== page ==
World News

EU faces challenge from three states to Covid budget

By Kevin ConnollyBBC News, BrusselsPublishedduration9 hours agoimage copyrightReutersimage captionThere will be no bumping of elbows at this summit but Hungary’s prime minister (R) is offering stiff resistance to the budgetIn Brussels a high-stakes game is being played in which the jackpot is worth €1.8tn (£1.6tn) – the total value of the EU budget until 2027…

By Kevin Connolly
BBC News, Brussels

Published

image copyrightReuters

image captionThere will be no bumping of elbows at this summit but Hungary’s prime minister (R) is offering stiff resistance to the budget

In Brussels a high-stakes game is being played in which the jackpot is worth €1.8tn (£1.6tn) – the total value of the EU budget until 2027 plus its €750bn Coronavirus Recovery fund.

On one side of the table sit 24 of the member states backed by the European Commission and a majority in the EU Parliament.

Facing them across the table are Hungary and Poland with Slovenia preparing to play a supporting role.

The issue for EU leaders meeting via video on Thursday is simple enough: should the division of EU funds between member states be linked to the behaviour and the values of individual governments?

Who is setting the rules?

The problem is that it’s not quite clear what game they’re playing – poker or chicken.

If it’s poker then the two sides will play their cards carefully, winning some hands and losing others until some kind of compromise eventually emerges.

If it’s chicken then they’ll seek to wait each other out in the hope that the other side will lose its nerve first.

The EU wants to link the behaviour of member states with access to EU funds by means of a “rule of law” mechanism – in other words, pursue policies that the EU feels are in conflict with its core values and you lose access to EU funds.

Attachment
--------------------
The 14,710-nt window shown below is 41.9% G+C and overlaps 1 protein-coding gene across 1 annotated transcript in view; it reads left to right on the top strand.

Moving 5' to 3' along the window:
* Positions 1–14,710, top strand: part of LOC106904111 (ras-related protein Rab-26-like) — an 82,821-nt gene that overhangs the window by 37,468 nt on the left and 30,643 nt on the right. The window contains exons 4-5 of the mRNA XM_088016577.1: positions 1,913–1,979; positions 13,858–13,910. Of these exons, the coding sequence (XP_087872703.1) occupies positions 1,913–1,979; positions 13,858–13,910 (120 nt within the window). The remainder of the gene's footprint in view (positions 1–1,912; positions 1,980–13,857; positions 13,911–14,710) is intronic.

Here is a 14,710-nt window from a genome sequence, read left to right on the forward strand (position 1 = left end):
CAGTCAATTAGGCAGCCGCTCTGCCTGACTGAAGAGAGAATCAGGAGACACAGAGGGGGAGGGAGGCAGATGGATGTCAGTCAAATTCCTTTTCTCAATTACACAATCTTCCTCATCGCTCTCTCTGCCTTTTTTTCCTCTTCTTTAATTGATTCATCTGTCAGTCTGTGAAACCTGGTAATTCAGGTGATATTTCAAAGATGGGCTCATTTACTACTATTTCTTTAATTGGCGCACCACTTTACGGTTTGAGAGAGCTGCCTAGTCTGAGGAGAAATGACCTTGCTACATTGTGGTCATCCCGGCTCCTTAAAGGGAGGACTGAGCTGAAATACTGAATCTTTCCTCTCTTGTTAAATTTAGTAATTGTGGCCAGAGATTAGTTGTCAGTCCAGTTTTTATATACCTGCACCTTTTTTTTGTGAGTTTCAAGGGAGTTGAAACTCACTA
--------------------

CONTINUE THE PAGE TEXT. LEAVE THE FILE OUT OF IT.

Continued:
media captionEuropean Council President Charles Michel said the deal was a “pivotal moment”

Opposition to that idea comes from Poland and Hungary – with the support of Slovenia this time around.

Why Poland and Hungary?

The two larger EU states have a lot in common.

Both emerged as democracies from communist dictatorship as recently as the 1990s; both have gone on to elect right-wing nationalist governments and both are heavily dependent on EU funds.

They each receive around 5% of their GDP from Brussels. Many in the EU see their need for EU funds as a factor that will push them into backing down – but there’s no sign of that happening yet.

And that uneasy combination of political opposition and economic reliance has introduced a strain of toxicity into their relations with Brussels.

media captionHungary Justice Minister Judit Varga accuses the EU of ‘ideological blackmail’

Hungarian leader Viktor Orban – the man once greeted by Jean-Claude Juncker with a cheery cry of “Hello Dictator!” – sees it as a threat to his country’s sovereignty.

He ties it to the long-running dispute between Brussels and those Eastern European states – like Hungary – which refused to help resettle migrants who cross the Mediterranean and end up as a burden on front-line states like Greece and Italy.

Viktor Orban

Getty

Once this proposal is adopted there’ll be no more obstacles to tying member states’ funding to support migration and using financial means to blackmail countries that oppose [it]

How far will Poland go?

Poland’s nationalist-conservative coalition government says the rule of law mechanism breaches both EU treaties and the spirit of the agreement reached by leaders at a summit in July.